In the afternoon of the same day, Bianchon asks Eugène to look after Goriot. The old man's condition has grown worse, and Bianchon does not think he will live long, but he still wants to fight the disease. Of course, they will need some money. Bianchon does not have a penny left and Rastignac only twenty francs. The young medical student decides to get the needed medicine on credit at the dispensary where he works. In the meantime, Eugène is to apply hot mustard poultices on the old man's feet and legs.
The two men return to Goriot's room. Eugène is appalled by Goriot's livid face and haggard eyes, and by the miserable condition he is living in, the dirtiness and the dampness of the room, and the heartlessness of his two daughters.
As Bianchon is telling Eugène to take care of the old man and to observe his symptoms in order that he, Bianchon, and his teachers might learn from them, Goriot suddenly speaks up and asks Eugène if his daughters had a good time. Bianchon tells Rastignac that Goriot asked about his daughters many times, calling them by name, thinking of nothing else but of what they might be doing. The medical student departs and Rastignac is left alone with the old man. Eugène sadly acknowledges that noble thoughts and feelings, as displayed by Mme. de Beauséant and Old Goriot, cannot prevail in such a society. What a contrast between this drab picture of a man dying in poverty and the brilliance and riches at the ball!
At that point, Bianchon comes back breathless and tells Eugène a surgeon at his hospital recommended a huge poultice to cover the patient's spine, should he recover consciousness. When Eugène thanks him for what he is doing, Bianchon replies that, after all, it is an interesting case from the scientific point of view. Eugène is shocked at this detached attitude, but the young student tells him that he still can feel for his patient and leaves.
Alone with Eugène, the old man starts talking again, his delirious speech broken by flashes of consciousness.
Old Goriot had not recognized Bianchon and tells Eugène a young man spent the night burning his fuel and that he has no money left for firewood. Eugène reassures him; then Goriot asks for his daughters, sure that they are coming. He says that it is a shame that he will die because his daughters, especially Delphine, will suffer so much. After a few words on how hellish it is for a father to be without his children, he recalls the time of the girls' childhood, when they lived happily together, when he was the whole world for his daughters. This monologue is interrupted by horrible pains, as if his head is being split.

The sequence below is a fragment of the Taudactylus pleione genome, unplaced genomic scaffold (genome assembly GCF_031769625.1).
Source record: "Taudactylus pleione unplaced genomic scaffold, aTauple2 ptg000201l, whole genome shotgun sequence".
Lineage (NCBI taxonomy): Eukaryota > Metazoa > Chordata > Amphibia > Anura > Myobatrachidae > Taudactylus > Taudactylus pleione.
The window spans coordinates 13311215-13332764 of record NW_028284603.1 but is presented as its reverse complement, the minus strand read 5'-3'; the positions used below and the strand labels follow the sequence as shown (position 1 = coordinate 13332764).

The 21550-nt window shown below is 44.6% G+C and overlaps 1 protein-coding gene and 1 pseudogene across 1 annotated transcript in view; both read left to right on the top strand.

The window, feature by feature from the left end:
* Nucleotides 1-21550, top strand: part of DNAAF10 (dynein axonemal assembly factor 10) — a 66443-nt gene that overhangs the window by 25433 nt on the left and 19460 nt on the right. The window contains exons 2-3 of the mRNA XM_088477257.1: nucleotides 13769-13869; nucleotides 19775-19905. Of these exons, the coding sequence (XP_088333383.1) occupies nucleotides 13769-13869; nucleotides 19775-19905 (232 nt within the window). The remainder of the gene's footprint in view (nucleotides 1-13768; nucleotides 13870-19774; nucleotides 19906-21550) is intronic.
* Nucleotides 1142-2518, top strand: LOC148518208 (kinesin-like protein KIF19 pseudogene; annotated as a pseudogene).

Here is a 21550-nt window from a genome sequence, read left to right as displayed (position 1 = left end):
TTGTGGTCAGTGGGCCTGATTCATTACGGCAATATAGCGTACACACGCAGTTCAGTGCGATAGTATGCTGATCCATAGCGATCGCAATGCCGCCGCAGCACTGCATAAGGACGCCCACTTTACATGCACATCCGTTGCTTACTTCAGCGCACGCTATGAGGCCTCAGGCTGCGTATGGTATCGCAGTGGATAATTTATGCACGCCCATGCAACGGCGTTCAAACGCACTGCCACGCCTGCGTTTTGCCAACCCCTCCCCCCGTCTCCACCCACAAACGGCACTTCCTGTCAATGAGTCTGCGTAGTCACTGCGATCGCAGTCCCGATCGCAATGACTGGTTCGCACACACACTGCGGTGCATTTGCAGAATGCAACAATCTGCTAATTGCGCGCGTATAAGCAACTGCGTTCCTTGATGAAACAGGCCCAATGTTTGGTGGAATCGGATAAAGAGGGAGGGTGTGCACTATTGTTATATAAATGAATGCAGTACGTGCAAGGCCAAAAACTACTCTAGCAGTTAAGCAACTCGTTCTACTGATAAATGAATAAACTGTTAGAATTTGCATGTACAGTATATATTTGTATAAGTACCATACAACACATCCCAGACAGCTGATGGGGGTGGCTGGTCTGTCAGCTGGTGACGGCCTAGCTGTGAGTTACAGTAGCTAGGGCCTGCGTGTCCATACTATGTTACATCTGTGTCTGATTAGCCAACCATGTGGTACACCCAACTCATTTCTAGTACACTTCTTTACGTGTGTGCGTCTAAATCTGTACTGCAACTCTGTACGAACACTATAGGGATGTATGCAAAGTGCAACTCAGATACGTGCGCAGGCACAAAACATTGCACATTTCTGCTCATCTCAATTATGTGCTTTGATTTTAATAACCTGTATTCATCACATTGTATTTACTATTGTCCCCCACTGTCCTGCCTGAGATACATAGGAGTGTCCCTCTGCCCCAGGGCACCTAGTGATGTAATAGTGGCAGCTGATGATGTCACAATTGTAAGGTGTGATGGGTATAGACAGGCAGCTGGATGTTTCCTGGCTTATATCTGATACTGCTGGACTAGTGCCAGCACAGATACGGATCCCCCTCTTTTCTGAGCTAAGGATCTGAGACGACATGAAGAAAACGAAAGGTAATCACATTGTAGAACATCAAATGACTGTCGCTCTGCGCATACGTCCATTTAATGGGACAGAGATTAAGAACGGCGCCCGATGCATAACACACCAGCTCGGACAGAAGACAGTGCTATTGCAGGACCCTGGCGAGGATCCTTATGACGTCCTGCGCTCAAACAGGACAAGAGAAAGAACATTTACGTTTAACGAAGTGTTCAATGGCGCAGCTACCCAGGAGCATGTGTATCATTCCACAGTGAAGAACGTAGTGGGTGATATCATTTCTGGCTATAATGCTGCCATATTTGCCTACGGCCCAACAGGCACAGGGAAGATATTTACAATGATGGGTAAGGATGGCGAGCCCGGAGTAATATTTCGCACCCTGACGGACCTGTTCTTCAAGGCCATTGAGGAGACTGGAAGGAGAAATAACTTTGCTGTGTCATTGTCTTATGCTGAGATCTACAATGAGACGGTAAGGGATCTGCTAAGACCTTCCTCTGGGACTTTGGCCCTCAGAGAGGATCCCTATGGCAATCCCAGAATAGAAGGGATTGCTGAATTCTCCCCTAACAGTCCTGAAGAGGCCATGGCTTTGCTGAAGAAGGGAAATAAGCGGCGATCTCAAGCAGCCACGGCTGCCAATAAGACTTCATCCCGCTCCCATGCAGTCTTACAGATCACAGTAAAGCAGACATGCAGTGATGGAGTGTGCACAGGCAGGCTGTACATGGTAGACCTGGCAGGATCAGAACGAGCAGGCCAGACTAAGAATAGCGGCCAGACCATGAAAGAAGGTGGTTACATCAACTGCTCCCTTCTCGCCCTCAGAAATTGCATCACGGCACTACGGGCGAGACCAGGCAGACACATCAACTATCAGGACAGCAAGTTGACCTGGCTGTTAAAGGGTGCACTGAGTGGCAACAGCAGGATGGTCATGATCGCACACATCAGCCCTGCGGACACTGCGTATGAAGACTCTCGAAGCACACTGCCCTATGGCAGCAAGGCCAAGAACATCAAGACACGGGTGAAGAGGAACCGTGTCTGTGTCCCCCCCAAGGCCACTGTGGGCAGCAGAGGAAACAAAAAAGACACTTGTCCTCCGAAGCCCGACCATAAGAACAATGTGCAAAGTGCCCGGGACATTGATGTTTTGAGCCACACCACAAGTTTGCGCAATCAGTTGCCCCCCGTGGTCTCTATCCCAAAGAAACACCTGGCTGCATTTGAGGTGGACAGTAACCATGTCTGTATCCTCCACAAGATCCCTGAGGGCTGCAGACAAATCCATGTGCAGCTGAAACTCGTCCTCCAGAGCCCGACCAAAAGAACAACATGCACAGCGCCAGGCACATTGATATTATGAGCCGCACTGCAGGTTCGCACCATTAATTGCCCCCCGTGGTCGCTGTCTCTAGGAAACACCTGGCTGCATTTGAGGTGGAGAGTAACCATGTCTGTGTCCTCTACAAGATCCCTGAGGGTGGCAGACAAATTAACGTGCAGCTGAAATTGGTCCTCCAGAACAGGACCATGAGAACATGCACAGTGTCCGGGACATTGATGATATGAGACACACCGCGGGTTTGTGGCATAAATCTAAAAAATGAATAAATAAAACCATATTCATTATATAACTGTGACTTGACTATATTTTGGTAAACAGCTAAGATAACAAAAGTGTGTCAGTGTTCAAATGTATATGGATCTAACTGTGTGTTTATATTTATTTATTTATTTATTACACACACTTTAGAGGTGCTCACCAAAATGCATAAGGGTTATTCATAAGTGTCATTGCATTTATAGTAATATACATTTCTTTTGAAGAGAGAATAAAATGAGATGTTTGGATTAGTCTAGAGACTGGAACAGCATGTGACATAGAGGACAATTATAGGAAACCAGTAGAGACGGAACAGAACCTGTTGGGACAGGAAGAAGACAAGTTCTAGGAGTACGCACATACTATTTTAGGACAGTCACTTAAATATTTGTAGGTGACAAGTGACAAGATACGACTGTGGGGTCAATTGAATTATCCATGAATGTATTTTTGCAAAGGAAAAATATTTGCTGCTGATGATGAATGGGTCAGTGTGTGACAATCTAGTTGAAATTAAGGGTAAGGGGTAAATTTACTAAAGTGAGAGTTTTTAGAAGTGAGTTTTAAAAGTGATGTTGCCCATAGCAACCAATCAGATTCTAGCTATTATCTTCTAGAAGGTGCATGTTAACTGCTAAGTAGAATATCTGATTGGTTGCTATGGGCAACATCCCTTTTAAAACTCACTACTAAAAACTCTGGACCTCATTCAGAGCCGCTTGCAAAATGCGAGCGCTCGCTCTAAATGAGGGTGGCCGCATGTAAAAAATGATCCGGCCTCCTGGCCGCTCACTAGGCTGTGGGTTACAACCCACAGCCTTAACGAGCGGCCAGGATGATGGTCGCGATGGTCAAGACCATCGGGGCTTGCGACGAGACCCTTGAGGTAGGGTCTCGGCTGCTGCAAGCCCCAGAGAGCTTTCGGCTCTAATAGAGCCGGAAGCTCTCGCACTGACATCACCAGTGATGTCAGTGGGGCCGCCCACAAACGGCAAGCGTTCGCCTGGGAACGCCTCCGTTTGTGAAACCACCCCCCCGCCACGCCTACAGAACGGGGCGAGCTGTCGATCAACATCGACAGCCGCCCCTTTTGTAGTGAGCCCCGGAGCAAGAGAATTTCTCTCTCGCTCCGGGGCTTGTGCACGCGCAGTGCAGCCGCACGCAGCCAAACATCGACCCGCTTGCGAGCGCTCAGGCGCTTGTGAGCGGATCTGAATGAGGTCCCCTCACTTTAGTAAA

The pain subsides and Goriot keeps asking for his girls, explaining that if they are so long in coming, it is because of their wretched husbands. At that point, another fit of delirium seizes him: He wants to get well in order to go to Russia to manufacture starch and make another fortune. It is at that moment that Christophe comes in to say that neither of the daughters will be coming at this time. Mme. de Restaud has told him that she has some important business to discuss with her husband concerning her life and that of her children. Christophe adds that he could not see Mme. de Nucingen; her maid told him she was asleep and could not be awakened until midday.
Rastignac, thinking the old man is now asleep, lets out a horrified exclamation. But Goriot is not asleep. He starts bitterly complaining about the heartlessness of children who have received everything from their father and want to give nothing. "I have known it," he adds, with tears on his face, "but I dared not believe it." He reproaches himself for having given away his fortune, saying that his daughters would still be with him if he had not, for all they wanted was his money, and when he had none left, they turned away from him and started noticing the blunders he made in their society. He adds that in spite of the scorn his daughters have shown him, he has returned to see them "as a gambler goes to the gaming table." He then starts demanding his rights as a father — a father being, he says, the foundation of society.